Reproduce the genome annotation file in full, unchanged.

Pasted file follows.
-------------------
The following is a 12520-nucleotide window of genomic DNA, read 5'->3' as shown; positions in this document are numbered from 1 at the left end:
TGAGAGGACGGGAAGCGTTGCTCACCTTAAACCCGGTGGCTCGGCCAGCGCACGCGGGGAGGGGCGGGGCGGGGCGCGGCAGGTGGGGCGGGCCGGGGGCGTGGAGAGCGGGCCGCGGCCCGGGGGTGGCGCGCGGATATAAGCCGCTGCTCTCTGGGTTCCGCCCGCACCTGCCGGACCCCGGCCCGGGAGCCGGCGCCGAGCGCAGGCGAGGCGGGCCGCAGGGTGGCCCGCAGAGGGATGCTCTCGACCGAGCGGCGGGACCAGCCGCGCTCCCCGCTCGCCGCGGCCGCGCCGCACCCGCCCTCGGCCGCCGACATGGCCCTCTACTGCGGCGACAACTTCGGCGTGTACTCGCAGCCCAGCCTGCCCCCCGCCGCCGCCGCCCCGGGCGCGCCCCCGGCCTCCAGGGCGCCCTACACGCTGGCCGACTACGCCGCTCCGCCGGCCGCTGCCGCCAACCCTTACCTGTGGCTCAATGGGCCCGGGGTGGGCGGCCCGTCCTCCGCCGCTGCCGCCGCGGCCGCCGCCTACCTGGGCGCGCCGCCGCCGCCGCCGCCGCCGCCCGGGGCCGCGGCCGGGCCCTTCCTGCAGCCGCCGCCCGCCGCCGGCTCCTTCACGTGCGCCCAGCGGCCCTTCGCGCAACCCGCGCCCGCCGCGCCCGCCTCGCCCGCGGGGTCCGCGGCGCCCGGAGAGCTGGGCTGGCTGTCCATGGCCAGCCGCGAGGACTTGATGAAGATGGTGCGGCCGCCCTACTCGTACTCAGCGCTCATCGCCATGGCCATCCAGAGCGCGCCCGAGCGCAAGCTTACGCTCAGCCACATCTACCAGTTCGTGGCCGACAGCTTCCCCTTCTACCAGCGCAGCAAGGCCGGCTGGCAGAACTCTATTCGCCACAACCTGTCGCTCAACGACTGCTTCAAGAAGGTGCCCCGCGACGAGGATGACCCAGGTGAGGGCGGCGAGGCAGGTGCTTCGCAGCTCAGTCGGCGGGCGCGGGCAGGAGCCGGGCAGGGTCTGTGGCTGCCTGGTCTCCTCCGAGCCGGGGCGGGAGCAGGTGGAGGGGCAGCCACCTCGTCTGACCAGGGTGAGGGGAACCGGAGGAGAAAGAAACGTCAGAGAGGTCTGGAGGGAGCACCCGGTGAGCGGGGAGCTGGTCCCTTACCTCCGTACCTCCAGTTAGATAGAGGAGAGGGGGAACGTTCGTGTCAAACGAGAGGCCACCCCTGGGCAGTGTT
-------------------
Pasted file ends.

The following is a 12520-nucleotide window of genomic DNA, read 5'->3' as shown; positions in this document are numbered from 1 at the left end:
TGAGAGGACGGGAAGCGTTGCTCACCTTAAACCCGGTGGCTCGGCCAGCGCACGCGGGGAGGGGCGGGGCGGGGCGCGGCAGGTGGGGCGGGCCGGGGGCGTGGAGAGCGGGCCGCGGCCCGGGGGTGGCGCGCGGATATAAGCCGCTGCTCTCTGGGTTCCGCCCGCACCTGCCGGACCCCGGCCCGGGAGCCGGCGCCGAGCGCAGGCGAGGCGGGCCGCAGGGTGGCCCGCAGAGGGATGCTCTCGACCGAGCGGCGGGACCAGCCGCGCTCCCCGCTCGCCGCGGCCGCGCCGCACCCGCCCTCGGCCGCCGACATGGCCCTCTACTGCGGCGACAACTTCGGCGTGTACTCGCAGCCCAGCCTGCCCCCCGCCGCCGCCGCCCCGGGCGCGCCCCCGGCCTCCAGGGCGCCCTACACGCTGGCCGACTACGCCGCTCCGCCGGCCGCTGCCGCCAACCCTTACCTGTGGCTCAATGGGCCCGGGGTGGGCGGCCCGTCCTCCGCCGCTGCCGCCGCGGCCGCCGCCTACCTGGGCGCGCCGCCGCCGCCGCCGCCGCCGCCCGGGGCCGCGGCCGGGCCCTTCCTGCAGCCGCCGCCCGCCGCCGGCTCCTTCACGTGCGCCCAGCGGCCCTTCGCGCAACCCGCGCCCGCCGCGCCCGCCTCGCCCGCGGGGTCCGCGGCGCCCGGAGAGCTGGGCTGGCTGTCCATGGCCAGCCGCGAGGACTTGATGAAGATGGTGCGGCCGCCCTACTCGTACTCAGCGCTCATCGCCATGGCCATCCAGAGCGCGCCCGAGCGCAAGCTTACGCTCAGCCACATCTACCAGTTCGTGGCCGACAGCTTCCCCTTCTACCAGCGCAGCAAGGCCGGCTGGCAGAACTCTATTCGCCACAACCTGTCGCTCAACGACTGCTTCAAGAAGGTGCCCCGCGACGAGGATGACCCAGGTGAGGGCGGCGAGGCAGGTGCTTCGCAGCTCAGTCGGCGGGCGCGGGCAGGAGCCGGGCAGGGTCTGTGGCTGCCTGGTCTCCTCCGAGCCGGGGCGGGAGCAGGTGGAGGGGCAGCCACCTCGTCTGACCAGGGTGAGGGGAACCGGAGGAGAAAGAAACGTCAGAGAGGTCTGGAGGGAGCACCCGGTGAGCGGGGAGCTGGTCCCTTACCTCCGTACCTCCAGTTAGATAGAGGAGAGGGGGAACGTTCGTGTCAAACGAGAGGCCACCCCTGGGCAGTGTT